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Lotka-Volterra Equation Assistance

  1. Jun 25, 2012 #1
    1. The problem statement, all variables and given/known data
    I'm working a problem that involves a predator-prey relationship scenario. There will be a total of 600 "steps" and I need to calculate the population count for each step.

    At this point, I'm just trying to calculate the prey population count for step one.

    It's been a long time since I had much math practice and I am confused/frustrated.

    a = 0.165
    b = 0.0006
    x = 250 (prey count)
    y = 10

    2. Relevant equations
    dx/dt = ax - bxy


    3. The attempt at a solution
    My attempt was to just plug in numbers for the right hand side of the equation, like so:
    dx/dt = (0.165 * 250) - (0.0006 * 250 * 10). I came up with 39.75, but considering the count started at 250, 39.75 seems very wrong.

    I believe dx/dt is change in population over change time, however I am not sure what to do with that part of the equation.

    Any help would be appreciated.
     
  2. jcsd
  3. Jun 25, 2012 #2

    HallsofIvy

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    You are leaving a great deal unsaid but I think you mean that you are to use Euler's numerical method to solve the equation. Unfortunately, you don't seem to have any idea what that method is! And you don't appear to know preciselywhat the question is. In Euler's method, we approximate the differential "dt" by some small time step so that we can write dx/dt= f(x,t) as dx= f(x,t)dt. If you are to use "600 steps" to go from t= 0 to t= T, the dt= T/600- but you don't give any final time for the "T" value.

    Also, if you are going to have a "predator-prey" problem, you will need both a "predator" and a "prey"! Your equation for dx/dt has both x and y in it but you have no equation for dy/dx.
     
    Last edited: Jun 28, 2012
  4. Jun 25, 2012 #3
    May I add something guys?

    Modulus, I agree with everything Hall said. Now, how do we resolve this problem and I don't mean the DE? Well, you've got to step back from this and solve numerically, a simple single DE equation first. Say:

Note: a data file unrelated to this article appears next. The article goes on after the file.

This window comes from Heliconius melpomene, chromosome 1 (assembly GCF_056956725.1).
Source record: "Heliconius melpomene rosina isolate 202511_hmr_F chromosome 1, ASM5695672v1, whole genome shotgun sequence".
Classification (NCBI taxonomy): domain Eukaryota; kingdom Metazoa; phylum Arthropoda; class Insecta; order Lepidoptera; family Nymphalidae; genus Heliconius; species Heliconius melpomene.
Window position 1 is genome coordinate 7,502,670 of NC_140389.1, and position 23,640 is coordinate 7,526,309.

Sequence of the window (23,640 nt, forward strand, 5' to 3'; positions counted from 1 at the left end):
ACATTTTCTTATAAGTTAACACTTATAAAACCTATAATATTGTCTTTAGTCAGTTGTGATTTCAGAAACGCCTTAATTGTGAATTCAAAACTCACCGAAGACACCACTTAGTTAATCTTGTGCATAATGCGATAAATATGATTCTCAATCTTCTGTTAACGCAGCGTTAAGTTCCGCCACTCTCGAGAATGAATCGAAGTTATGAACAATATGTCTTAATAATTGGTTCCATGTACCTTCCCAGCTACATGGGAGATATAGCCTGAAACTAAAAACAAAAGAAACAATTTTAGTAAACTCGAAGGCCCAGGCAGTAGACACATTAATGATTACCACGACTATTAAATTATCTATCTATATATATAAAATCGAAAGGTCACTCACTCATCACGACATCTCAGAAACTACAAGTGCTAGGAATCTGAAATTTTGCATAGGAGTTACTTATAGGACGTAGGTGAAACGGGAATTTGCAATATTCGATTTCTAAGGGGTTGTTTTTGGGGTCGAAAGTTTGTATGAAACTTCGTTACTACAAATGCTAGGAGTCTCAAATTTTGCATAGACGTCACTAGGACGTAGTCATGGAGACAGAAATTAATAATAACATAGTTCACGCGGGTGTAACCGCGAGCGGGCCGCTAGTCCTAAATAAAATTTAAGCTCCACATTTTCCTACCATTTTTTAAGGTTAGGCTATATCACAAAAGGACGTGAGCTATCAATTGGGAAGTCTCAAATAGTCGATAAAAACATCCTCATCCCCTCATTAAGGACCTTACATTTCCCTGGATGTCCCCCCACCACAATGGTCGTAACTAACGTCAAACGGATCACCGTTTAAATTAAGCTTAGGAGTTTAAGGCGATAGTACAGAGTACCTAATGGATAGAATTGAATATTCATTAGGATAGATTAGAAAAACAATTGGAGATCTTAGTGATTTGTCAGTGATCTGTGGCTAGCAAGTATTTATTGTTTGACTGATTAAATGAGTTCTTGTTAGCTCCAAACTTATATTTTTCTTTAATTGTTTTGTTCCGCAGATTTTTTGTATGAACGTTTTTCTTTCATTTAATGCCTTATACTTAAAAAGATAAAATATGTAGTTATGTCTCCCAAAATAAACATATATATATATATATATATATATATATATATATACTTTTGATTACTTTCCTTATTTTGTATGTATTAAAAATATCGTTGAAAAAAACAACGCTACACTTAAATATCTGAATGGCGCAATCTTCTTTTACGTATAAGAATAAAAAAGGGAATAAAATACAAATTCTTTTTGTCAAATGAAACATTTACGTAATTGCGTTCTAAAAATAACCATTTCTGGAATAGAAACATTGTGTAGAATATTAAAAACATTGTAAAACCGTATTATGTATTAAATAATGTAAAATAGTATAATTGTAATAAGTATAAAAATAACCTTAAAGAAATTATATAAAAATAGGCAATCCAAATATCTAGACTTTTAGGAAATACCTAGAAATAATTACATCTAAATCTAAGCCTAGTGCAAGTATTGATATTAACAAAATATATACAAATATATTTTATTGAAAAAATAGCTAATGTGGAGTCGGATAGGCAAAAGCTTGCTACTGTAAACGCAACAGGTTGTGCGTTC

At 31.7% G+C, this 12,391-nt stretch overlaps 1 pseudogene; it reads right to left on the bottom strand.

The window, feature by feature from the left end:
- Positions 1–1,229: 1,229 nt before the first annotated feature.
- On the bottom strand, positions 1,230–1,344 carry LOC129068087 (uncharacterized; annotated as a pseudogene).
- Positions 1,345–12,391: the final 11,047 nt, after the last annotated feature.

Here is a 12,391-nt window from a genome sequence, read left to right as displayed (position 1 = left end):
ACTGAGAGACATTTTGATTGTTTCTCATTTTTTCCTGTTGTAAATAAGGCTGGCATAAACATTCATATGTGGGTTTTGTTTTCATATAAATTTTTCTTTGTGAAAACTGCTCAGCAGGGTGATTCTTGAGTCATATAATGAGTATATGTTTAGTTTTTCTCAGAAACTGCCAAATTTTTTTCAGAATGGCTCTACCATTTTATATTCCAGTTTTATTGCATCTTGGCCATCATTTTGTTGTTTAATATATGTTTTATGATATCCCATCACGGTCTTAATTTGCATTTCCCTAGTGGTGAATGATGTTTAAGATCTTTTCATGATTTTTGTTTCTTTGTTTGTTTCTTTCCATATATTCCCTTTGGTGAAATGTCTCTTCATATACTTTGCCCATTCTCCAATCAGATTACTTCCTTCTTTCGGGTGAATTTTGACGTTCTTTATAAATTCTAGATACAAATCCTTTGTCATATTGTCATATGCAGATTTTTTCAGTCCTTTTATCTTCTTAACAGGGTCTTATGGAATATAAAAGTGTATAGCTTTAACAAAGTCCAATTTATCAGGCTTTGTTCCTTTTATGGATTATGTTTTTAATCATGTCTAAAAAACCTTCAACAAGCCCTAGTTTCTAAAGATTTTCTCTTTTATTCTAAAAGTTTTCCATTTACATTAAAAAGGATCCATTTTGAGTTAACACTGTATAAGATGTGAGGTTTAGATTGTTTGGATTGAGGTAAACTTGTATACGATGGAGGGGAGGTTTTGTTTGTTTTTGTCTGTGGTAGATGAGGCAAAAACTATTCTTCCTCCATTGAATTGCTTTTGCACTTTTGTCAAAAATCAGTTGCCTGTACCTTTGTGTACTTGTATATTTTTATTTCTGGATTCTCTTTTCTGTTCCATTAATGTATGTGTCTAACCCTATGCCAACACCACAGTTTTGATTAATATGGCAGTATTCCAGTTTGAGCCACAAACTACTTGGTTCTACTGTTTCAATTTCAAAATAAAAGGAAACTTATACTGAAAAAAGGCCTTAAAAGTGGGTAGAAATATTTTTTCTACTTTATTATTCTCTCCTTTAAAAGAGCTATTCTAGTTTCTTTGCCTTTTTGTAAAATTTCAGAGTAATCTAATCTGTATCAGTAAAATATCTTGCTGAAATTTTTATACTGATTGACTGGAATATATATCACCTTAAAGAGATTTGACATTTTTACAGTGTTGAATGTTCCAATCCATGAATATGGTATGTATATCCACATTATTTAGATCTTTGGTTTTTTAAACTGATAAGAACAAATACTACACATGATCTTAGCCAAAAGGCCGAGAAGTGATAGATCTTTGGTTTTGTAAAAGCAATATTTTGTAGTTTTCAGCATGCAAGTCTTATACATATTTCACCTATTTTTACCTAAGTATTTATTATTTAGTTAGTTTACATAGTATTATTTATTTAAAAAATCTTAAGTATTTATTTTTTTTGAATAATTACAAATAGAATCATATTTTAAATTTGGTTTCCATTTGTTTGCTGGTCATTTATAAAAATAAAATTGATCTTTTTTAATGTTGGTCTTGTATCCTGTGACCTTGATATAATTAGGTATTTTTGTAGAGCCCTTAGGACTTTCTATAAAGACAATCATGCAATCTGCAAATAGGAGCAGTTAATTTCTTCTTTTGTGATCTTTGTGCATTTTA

[tex]\frac{dy}{dt}=2y-1,\quad y(0)=1[/tex]

    That's right out of "Differential Equations" by Blanchard, Devaney, and Hall and they solve it numerically via Euler. Get it straight first with just one equation then try and move up to using Euler for a system say:

    [tex]\frac{dx}{dt}=2x-xy[/tex]
    [tex]\frac{dy}{dt}=-y+xy[/tex]

    That one is solved numerically in the text too. So worst-case scenario: get that text and study what they did.
     
  5. Jun 27, 2012 #4
    I think Modulus85's problem is simpler than everyone is making it out. Modulus: It appears you are confusing dx/dt (the CHANGE) with the resulting population total. Your calculation is correct, and it's as simple as that, however, the equation is for the CHANGE in population, not the population itself. Simply add dx/dt to the the initial population to get the current population (i.e., 39.75+250 = 289.75, which would obviously round down to 289).
     
  6. Jun 28, 2012 #5

    HallsofIvy

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    It certainly is NOT "that simple" as long as half the problem is not given. We are given that dx/dt depends on y but have not equation telling how y changes. The "Lotke- Volterra" stystem must have two equations.
     
  7. Jun 28, 2012 #6
    You are correct that two equations are needed and the problem is not simple IF the calculation was to go 600 steps. However, the OP is only trying to get the calculation correct for step "one." Since the initial y value is given, you don't need dy/dt to solve step one for dx/dt. You just plug in the values. You will obviously need the other equation to go any further, which I'm sure he can easily figure out how to solve dy/dt now that he knows how to correctly solve dx/dt.
     
  8. Jun 29, 2012 #7
    You do need a [itex]\Delta t[/itex] though to compute the value of x after step one as it's given by the expression:

    [tex]x_{k+1}=x_k+(a x_k-b x_k y_k)\Delta t[/tex]

    so say the time step is one, then:

    [tex]x_{1}=x_0+(a x_0-b x_0 y_0)=250+(0.165 250-0.0006 250 10)=289.75[/tex]

    Now, if I had the equation for dy/dt, I could compute [itex]y_1[/itex]. Get that one, then I can compute [itex]x_2[/itex] and [itex]y_2[/itex] and so forth.

    Frankly though I think me and Hall ran him off. I was just tryin' to help.
     
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